Evaluation of Two Appropriateness Criteria for Total Knee Replacement
Insurance expansion under the Affordable Care Act will amplify a projected 6-fold increase in total knee replacement (TKR) utilization by 2030 but will not fully address TKR disparities. Promoting appropriate use of TKR would help reduce disparities and improve outcomes. There are currently no validated appropriateness criteria (AC) for TKR in the US. We evaluated the performance of 2 non-US AC in a cohort of US TKR patients.
AC1 was developed in Spain using the modified Delphi method with 624 patient scenarios. AC2 was developed in Canada using the overall Western Ontario and McMaster Universities Osteoarthritis Index score of ≥39 as the cutoff point for surgery. These criteria were applied to a random sample of TKR patients enrolled in our institutional registry. Preoperative clinical, radiographic, and patient-reported survey data were used in classifying patients. The rate of appropriateness was compared for the 2 AC. Inappropriate cases were further investigated to determine other mitigating factors beyond the criteria influencing the decision to operate.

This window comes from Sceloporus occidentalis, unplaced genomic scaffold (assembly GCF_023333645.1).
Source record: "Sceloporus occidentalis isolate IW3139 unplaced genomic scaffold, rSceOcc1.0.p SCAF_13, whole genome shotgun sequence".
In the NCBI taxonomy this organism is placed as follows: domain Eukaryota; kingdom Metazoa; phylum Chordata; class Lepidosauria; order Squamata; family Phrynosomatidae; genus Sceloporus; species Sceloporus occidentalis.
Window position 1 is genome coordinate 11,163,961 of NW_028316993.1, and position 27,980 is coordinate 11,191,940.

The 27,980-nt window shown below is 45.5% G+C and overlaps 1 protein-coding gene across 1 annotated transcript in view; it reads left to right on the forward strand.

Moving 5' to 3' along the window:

In total, 508 TKR procedures were evaluated. All patients had osteoarthritic radiographic changes. On the basis of AC1, 7.7% of cases were classified as inappropriate and 11.6% uncertain. On the basis of AC2, 31.5% were classified as inappropriate. Only 4.7% of the cases were classified as inappropriate by both ACs; however, there was poor agreement between the 2 AC (κ = −0.08). Beyond the criteria, failure of nonsurgical treatment and clinically significant valgus/varus deformities influenced the decision for surgery.
There was poor agreement between 2 validated AC for TKR when tested in a US population. Culturally specific AC are needed to promote rational use of TKR.